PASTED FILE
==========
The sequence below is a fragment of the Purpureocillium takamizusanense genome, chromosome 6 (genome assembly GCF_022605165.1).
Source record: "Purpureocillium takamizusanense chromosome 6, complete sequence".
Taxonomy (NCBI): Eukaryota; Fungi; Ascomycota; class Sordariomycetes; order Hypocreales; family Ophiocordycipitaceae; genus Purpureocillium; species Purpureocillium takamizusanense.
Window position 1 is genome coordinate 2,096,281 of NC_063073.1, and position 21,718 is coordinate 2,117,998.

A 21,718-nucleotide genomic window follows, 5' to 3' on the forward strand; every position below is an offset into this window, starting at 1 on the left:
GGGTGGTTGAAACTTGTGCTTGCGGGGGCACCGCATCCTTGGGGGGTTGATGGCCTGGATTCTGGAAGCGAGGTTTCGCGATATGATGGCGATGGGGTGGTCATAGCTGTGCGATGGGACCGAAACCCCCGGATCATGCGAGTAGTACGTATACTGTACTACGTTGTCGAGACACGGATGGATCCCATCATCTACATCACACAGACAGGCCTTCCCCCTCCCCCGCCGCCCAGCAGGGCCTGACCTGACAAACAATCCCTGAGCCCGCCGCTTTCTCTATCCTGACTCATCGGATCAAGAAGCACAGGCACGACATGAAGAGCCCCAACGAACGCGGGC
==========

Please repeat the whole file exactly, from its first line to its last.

The sequence below is a fragment of the Purpureocillium takamizusanense genome, chromosome 6 (genome assembly GCF_022605165.1).
Source record: "Purpureocillium takamizusanense chromosome 6, complete sequence".
Taxonomy (NCBI): Eukaryota; Fungi; Ascomycota; class Sordariomycetes; order Hypocreales; family Ophiocordycipitaceae; genus Purpureocillium; species Purpureocillium takamizusanense.
Window position 1 is genome coordinate 2,096,281 of NC_063073.1, and position 21,718 is coordinate 2,117,998.

A 21,718-nucleotide genomic window follows, 5' to 3' on the forward strand; every position below is an offset into this window, starting at 1 on the left:
GGGTGGTTGAAACTTGTGCTTGCGGGGGCACCGCATCCTTGGGGGGTTGATGGCCTGGATTCTGGAAGCGAGGTTTCGCGATATGATGGCGATGGGGTGGTCATAGCTGTGCGATGGGACCGAAACCCCCGGATCATGCGAGTAGTACGTATACTGTACTACGTTGTCGAGACACGGATGGATCCCATCATCTACATCACACAGACAGGCCTTCCCCCTCCCCCGCCGCCCAGCAGGGCCTGACCTGACAAACAATCCCTGAGCCCGCCGCTTTCTCTATCCTGACTCATCGGATCAAGAAGCACAGGCACGACATGAAGAGCCCCAACGAACGCGGGC